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Here’s the new police list of trouble suburbs in Sweden

Swedish police on Monday hailed positive developments within the nation's 60 so-called 'vulnerable areas'. But there's both good news and bad news.

Here's the new police list of trouble suburbs in Sweden
Fittja in Botkyrka, one of 22 'especially vulnerable' areas. Photo: Claudio Bresciani/TT
In an update to a list first introduced in 2015, police reduced the number of areas defined as “especially vulnerable” from 23 to 22. 
 
The police define an “especially vulnerable area” as being “characterized by social issues and a criminal presence which has led to a widespread disinclination to participate in the judicial process and difficulties for the police to fulfil their mission”.
 
The Gårdsten neighbourhood in Gothenburg, among the 23 especially vulnerable areas identified two years ago, was moved to the less serious designation of “risk areas”, which are viewed as falling somewhere between “vulnerable” and “especially vulnerable”.
 
The “vulnerable” category is defined as “a geographically defined area characterized by a low socio-economic status where criminals have an impact on the local community”. 
 
Additionally, the neighbourhoods of Smedby in Upplands Väsby and Hageby in Norrköping were removed from the list completely. 
 
 
In announcing the updated list on Monday, National Operations Department (NOA) chief Mats Löfving said that there have been significant improvements within the designated areas. 
 
“The relationships between residents and police have improved. We are seeing calmer environments, and fewer attacks on the police and other security personnel,” he said. “We can also see that residents are more willing to talk to the police and help in criminal investigations.”
 
“We still see problems, but the trends show that things are progressing,” he continued.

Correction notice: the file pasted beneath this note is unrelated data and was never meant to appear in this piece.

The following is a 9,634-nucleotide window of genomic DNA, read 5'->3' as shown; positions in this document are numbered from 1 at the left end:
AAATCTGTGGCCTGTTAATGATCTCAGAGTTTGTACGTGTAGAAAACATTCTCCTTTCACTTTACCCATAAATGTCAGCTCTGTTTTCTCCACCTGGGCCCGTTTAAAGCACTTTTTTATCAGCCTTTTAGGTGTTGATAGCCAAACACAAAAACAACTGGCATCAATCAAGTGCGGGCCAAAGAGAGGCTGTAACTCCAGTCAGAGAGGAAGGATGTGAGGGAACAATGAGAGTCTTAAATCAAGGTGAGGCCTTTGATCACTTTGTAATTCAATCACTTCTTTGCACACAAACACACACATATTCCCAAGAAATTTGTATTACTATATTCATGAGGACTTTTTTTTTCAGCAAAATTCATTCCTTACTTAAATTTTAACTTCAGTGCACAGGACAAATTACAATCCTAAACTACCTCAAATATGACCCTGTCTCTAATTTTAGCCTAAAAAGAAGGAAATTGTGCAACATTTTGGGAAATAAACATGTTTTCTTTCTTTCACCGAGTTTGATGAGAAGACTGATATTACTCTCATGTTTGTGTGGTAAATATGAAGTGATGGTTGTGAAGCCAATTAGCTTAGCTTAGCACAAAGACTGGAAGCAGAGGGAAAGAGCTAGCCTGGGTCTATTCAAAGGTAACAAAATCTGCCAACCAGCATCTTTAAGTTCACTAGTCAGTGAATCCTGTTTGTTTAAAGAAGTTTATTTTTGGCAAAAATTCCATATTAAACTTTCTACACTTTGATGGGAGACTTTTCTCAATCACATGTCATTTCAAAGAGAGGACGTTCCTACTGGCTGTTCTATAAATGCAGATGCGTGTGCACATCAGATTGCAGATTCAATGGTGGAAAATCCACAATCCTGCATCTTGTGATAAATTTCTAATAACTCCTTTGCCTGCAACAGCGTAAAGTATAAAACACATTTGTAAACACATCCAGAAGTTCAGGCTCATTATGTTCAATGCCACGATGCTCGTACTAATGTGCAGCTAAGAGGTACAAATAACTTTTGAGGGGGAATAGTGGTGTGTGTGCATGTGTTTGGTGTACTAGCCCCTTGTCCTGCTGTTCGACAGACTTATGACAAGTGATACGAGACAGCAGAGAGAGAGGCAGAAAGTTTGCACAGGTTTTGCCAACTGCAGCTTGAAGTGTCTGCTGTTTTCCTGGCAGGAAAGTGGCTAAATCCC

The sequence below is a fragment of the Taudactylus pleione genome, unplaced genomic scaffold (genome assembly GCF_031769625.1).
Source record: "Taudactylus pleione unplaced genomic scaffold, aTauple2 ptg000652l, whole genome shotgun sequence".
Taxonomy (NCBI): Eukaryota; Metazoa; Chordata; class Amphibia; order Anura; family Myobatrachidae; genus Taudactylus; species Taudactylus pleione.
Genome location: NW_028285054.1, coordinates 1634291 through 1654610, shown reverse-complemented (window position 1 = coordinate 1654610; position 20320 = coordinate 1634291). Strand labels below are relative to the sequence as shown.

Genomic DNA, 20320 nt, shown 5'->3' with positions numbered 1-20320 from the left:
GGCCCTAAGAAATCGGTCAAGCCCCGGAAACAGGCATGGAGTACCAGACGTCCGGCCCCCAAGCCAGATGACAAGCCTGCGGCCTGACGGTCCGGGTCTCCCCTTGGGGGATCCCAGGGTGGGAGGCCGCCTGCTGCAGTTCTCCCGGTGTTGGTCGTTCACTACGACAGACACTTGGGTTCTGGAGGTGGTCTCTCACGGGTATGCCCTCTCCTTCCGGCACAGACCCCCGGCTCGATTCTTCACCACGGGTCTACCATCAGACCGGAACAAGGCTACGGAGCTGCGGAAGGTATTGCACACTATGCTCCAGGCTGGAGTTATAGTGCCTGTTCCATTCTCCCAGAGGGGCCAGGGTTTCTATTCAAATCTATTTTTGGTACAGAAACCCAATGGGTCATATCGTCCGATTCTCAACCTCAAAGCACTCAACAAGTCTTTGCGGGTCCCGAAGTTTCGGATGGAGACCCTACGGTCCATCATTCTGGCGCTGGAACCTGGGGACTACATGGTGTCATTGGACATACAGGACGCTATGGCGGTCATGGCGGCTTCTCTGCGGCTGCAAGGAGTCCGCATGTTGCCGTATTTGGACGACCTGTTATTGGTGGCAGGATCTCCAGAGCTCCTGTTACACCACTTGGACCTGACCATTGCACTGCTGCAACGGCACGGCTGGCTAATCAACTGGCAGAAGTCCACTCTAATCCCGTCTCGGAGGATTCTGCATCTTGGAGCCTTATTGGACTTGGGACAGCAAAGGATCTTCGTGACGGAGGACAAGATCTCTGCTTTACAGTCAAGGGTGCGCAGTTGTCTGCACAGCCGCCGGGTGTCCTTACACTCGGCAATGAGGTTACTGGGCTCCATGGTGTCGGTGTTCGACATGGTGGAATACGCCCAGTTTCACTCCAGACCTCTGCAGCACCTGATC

Local police in Botkyrka Municipality also reported that relations between residents and law enforcement are improving, even within the three distinct Botkyrka areas that remain on the list of especially vulnerable places.
 
“We have an improved knowledge of what's going on in those areas and a better picture of the situation,” local police officer Erik Åkerlund said. 
 
 
Linda Staaf, the head of NOA's intelligence unit, said that the reason the areas have been dropped from the list is because “criminals there no longer have an impact, which is a fundamental criterion for being called a vulnerable area”.
 
“Compared to 2017, we generally see positive trends. There are some areas with negative trends but the overall picture is more positive than it was a couple of years ago,” she said. “One thing is that the police can better do their jobs [in the areas] and another is that we can tell that residents are more willing to tell us what they see and hear.” 
 
While Gothenburg's Gårdsten area, Smedby in Upplands Väsby and Hageby in Norrköping were removed from the latest police list, the Storvreten area of Tumba was a new addition to the overview of 'vulnerable areas'.
 
Thus, the overall number of areas included in the report decreased from 61 to 60. The count in the first list, released in 2015, was 53. 
 
 
The report also included ten “risk areas”. Three areas that were previously listed as the less serious “vulnerable” were moved to this category: Fornhöjden and Hovsjö in Södertälje and Rissne/Hallonbergen in Sundbyberg.
 
Although international media often report that Sweden has so-called “no-go zones”, police and emergency services have repeatedly rejected this claim, arguing that the vulnerable areas actually have a higher police presence, if anything.